“Codes of Life” students engage in scientific research

Students participating the inaugural Kravis Department of Integrated Sciences class, "Codes of Life."

Photos by Anibal Ortiz

As students in CMC’s inaugural “Codes of Life” course presented their final research projects, Prof. Emily Wiley beamed with pride.

“I was elated,” said Wiley, who co-taught and contributed to the design of the Spring 2023 course — the first for the new Kravis Department of Integrated Sciences (KDIS) program. Wiley, who is the incoming Director of Program Development at KDIS, collaborated on the design and teaching of this course with Founding Chair of KDIS, Prof. Ran Libeskind-Hadas, and Prof. Zach Dodds from the Computer Science department at Harvey Mudd College.

Yet it wasn’t the results of their research that made Wiley so proud of their students, it was how they had interpreted the data they’d gathered from their lab experiments, and how responsible they were in communicating their findings.

“I wanted them all to think very carefully about how they were going to talk about their discoveries, about what is a rigorous experiment, and what are solid data,” she said. “And I was really proud of their performances.”

The course is grounded in solving problems in the public sphere, bringing basic biology, chemistry, and computer science together to explore issues related to human health.

“To engage the students in the full cycle of scientific research, we started with formulating a question based on previous knowledge,” Wiley said. “Then they designed an experiment, and collected and analyzed the data. Next, they had to assess the strength of the data, how to change an experiment to improve it, and communicate the results.”

Students participating the inaugural Kravis Department of Integrated Sciences class, Codes of Life.

Anushka Shah ’26, who is majoring in Economics with a data science sequence, found the course’s “biggest value” was “the integration of biology and computing concepts to explore a real-world situation,” she said.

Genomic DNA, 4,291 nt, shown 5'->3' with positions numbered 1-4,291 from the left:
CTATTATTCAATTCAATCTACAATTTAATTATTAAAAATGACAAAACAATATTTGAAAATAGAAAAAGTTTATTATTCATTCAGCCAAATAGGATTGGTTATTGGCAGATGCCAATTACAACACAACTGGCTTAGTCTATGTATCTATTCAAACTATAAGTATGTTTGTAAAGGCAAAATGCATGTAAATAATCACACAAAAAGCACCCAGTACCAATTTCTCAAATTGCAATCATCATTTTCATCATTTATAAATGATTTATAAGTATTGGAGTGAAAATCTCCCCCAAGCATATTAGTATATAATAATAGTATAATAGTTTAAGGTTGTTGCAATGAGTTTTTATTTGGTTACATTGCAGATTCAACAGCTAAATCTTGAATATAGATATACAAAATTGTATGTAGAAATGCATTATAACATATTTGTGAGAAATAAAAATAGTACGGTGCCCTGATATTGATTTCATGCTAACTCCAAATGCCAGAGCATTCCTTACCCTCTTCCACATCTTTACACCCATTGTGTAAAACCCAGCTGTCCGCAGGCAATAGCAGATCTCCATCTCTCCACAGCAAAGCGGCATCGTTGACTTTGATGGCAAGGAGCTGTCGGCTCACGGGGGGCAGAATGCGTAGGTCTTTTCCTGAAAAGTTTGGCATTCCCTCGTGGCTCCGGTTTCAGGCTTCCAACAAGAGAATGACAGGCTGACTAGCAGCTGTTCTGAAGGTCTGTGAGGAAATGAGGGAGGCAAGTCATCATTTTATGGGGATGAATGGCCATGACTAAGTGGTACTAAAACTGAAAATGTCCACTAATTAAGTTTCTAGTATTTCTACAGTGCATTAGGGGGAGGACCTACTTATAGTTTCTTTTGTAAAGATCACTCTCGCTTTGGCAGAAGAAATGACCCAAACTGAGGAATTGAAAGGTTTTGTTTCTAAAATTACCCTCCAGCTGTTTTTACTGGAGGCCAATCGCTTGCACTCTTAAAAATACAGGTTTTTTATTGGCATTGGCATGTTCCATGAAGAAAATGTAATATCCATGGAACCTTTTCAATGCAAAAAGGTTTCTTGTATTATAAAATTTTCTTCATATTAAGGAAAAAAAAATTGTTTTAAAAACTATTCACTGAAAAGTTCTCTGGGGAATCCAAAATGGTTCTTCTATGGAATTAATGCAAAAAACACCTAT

The course was framed by the growing challenge of antibiotic resistance in bacteria. Wiley secured a partnership with a local agency to analyze resistance genes and bacteria through the water reclamation process, with the goal of encouraging students to also consider influencing public policy as they worked on their final projects.

Students deployed various methodologies, such as DNA isolation, amplification, and sequencing, as they developed their final projects.

When the final day of class arrived, the students delivered their findings.

“When presenting, we had to take into account their perspectives and the scientific validity of our research,” said Shah. “In this sense, our final project was more than just a research paper or presentation — it required a strong research background, effective communication skills, and an understanding of the larger picture we were part of.”

Whether or not “Codes of Life” students pursue careers in science or water quality, the experience, Shah said, helped to practically prepare her for her post-CMC future. “The critical thinking processes developed in this class are invaluable in any setting and set the foundation for how to think about science from different perspectives -- whether as a person in the finance sector or as a business person,” she said.

For Wiley, the value of thinking like a scientist means “knowing about the natural world. It’s using facts so that you can ask good questions, and be able to think about your discoveries and context of the bigger picture, a body of knowledge,” she said.

In Fall 2023, more CMC students will get the opportunity to take “Codes of Life,” with Professors Libeskind-Hadas and Wiley, who are shaping the course based on what they learned from teaching the pilot. The fall course will include a research project addressing a current societal issue, and students will, according to Wiley, “scaffold the consideration of policy, ethics, economics, and other facets of the issue and various solutions into their work on the project. And, they’ll have time to consider the implications of their findings.”

Anne Bergman


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